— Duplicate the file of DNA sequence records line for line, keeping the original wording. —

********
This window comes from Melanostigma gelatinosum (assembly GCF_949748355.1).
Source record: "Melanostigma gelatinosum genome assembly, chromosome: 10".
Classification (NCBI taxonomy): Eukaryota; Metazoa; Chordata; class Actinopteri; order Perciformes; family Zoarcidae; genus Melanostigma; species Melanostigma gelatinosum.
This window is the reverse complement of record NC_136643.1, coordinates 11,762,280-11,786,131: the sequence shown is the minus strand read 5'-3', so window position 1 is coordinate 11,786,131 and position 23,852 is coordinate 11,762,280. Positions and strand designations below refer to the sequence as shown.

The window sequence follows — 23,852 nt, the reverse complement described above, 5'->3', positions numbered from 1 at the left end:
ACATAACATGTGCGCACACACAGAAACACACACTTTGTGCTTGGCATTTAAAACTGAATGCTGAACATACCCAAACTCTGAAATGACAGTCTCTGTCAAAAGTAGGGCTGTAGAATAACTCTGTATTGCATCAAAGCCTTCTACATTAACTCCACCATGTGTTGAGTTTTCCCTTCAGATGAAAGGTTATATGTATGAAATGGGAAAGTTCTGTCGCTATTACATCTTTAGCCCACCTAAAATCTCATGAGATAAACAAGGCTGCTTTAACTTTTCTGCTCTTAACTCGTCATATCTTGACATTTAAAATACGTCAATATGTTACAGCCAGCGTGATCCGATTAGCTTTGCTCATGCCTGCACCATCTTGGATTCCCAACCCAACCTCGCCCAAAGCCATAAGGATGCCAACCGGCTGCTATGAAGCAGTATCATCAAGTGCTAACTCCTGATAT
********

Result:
This window comes from Melanostigma gelatinosum (assembly GCF_949748355.1).
Source record: "Melanostigma gelatinosum genome assembly, chromosome: 10".
Classification (NCBI taxonomy): Eukaryota; Metazoa; Chordata; class Actinopteri; order Perciformes; family Zoarcidae; genus Melanostigma; species Melanostigma gelatinosum.
This window is the reverse complement of record NC_136643.1, coordinates 11,762,280-11,786,131: the sequence shown is the minus strand read 5'-3', so window position 1 is coordinate 11,786,131 and position 23,852 is coordinate 11,762,280. Positions and strand designations below refer to the sequence as shown.

The window sequence follows — 23,852 nt, the reverse complement described above, 5'->3', positions numbered from 1 at the left end:
ACATAACATGTGCGCACACACAGAAACACACACTTTGTGCTTGGCATTTAAAACTGAATGCTGAACATACCCAAACTCTGAAATGACAGTCTCTGTCAAAAGTAGGGCTGTAGAATAACTCTGTATTGCATCAAAGCCTTCTACATTAACTCCACCATGTGTTGAGTTTTCCCTTCAGATGAAAGGTTATATGTATGAAATGGGAAAGTTCTGTCGCTATTACATCTTTAGCCCACCTAAAATCTCATGAGATAAACAAGGCTGCTTTAACTTTTCTGCTCTTAACTCGTCATATCTTGACATTTAAAATACGTCAATATGTTACAGCCAGCGTGATCCGATTAGCTTTGCTCATGCCTGCACCATCTTGGATTCCCAACCCAACCTCGCCCAAAGCCATAAGGATGCCAACCGGCTGCTATGAAGCAGTATCATCAAGTGCTAACTCCTGATAT